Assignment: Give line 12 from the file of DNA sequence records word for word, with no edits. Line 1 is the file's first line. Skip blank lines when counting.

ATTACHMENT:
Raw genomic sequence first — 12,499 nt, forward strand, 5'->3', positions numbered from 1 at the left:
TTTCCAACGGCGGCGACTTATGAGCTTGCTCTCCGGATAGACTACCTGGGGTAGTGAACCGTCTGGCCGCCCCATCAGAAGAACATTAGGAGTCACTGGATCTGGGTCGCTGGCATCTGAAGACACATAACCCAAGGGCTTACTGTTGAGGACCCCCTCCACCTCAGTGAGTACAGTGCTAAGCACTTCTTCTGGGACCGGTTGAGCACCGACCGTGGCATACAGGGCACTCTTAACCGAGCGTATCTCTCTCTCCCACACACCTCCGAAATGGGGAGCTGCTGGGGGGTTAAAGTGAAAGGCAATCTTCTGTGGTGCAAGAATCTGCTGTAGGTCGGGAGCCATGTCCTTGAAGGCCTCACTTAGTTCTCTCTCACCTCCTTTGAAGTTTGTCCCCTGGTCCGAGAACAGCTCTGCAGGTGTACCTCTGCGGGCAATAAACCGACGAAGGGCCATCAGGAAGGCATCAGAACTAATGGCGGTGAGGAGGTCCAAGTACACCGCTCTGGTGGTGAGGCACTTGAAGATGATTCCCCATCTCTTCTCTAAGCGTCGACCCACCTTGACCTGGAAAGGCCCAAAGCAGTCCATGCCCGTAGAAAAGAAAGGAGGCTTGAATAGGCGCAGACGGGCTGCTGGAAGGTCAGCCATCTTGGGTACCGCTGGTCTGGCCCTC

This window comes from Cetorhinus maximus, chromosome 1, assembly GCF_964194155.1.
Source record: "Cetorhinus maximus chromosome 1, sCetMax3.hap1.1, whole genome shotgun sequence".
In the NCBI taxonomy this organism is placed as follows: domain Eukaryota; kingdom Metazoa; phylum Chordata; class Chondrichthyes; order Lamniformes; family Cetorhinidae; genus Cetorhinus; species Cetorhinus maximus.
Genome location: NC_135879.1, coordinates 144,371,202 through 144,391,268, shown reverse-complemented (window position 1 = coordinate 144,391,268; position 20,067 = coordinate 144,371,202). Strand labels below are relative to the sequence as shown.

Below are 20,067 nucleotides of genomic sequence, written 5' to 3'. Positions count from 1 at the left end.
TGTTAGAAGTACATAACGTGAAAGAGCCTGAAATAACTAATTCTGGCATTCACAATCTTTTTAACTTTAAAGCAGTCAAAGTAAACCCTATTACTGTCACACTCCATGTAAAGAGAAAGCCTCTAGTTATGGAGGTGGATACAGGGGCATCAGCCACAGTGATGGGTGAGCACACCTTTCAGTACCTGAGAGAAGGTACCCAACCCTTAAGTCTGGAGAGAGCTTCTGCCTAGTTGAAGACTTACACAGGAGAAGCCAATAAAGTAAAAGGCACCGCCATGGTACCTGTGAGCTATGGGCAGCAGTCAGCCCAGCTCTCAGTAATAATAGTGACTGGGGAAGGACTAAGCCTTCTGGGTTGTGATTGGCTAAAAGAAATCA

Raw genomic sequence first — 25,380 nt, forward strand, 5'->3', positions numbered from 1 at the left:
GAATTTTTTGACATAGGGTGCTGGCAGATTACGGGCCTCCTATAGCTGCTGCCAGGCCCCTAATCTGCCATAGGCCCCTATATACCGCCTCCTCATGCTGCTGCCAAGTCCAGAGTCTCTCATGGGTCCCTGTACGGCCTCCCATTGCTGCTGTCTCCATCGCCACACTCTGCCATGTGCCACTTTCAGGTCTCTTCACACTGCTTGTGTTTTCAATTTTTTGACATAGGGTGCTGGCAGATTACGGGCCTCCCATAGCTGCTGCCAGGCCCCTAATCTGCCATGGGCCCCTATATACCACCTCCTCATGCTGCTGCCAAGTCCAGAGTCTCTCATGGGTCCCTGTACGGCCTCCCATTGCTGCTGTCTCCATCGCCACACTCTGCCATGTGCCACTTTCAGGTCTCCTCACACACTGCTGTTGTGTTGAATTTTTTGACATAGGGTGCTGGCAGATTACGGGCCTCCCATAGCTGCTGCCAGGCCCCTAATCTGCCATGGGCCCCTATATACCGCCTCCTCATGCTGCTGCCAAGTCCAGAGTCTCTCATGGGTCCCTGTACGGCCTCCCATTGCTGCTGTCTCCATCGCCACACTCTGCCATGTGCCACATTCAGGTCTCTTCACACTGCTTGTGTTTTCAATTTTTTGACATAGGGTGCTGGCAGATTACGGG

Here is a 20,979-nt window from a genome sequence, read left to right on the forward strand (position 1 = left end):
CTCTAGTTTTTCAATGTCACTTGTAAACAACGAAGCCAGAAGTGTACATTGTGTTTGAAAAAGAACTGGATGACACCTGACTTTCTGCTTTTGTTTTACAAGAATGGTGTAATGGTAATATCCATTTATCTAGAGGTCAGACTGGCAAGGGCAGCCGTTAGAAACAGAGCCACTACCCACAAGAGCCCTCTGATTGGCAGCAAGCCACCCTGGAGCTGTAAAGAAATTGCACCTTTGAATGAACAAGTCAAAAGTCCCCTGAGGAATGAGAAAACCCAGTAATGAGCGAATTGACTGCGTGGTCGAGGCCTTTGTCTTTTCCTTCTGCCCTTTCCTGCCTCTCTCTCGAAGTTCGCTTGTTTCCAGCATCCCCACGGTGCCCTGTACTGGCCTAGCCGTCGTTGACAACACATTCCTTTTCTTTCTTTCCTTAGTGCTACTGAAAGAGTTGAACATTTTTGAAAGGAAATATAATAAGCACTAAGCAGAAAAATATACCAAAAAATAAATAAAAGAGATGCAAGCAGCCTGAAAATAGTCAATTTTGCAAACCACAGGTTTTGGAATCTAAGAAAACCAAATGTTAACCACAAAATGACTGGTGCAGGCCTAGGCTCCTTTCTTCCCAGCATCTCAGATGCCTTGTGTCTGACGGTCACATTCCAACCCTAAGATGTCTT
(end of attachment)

CTCTAGTTTTTCAATGTCACTTGTAAACAACGAAGCCAGAAGTGTACATTGTGTTTGAAAAAGAACTGGATGACACCTGACTTTCTGCTTTTGTTTTACAAGAATGGTGTAATGGTAATATCCATTTATCTAGAGGTCAGACTGGCAAGGGCAGCCGTTAGAAACAGAGCCACTACCCACAAGAGCCCTCTGATTGGCAGCAAGCCACCCTGGAGCTGTAAAGAAATTGCACCTTTGAATGAACAAGTCAAAAGTCCCCTGAGGAATGAGAAAACCCAGTAATGAGCGAATTGACTGCGTGGTCGAGGCCTTTGTCTTTTCCTTCTGCCCTTTCCTGCCTCTCTCTCGAAGTTCGCTTGTTTCCAGCATCCCCACGGTGCCCTGTACTGGCCTAGCCGTCGTTGACAACACATTCCTTTTCTTTCTTTCCTTAGTGCTACTGAAAGAGTTGAACATTTTTGAAAGGAAATATAATAAGCACTAAGCAGAAAAATATACCAAAAAATAAATAAAAGAGATGCAAGCAGCCTGAAAATAGTCAATTTTGCAAACCACAGGTTTTGGAATCTAAGAAAACCAAATGTTAACCACAAAATGACTGGTGCAGGCCTAGGCTCCTTTCTTCCCAGCATCTCAGATGCCTTGTGTCTGACGGTCACATTCCAACCCTAAGATGTCTT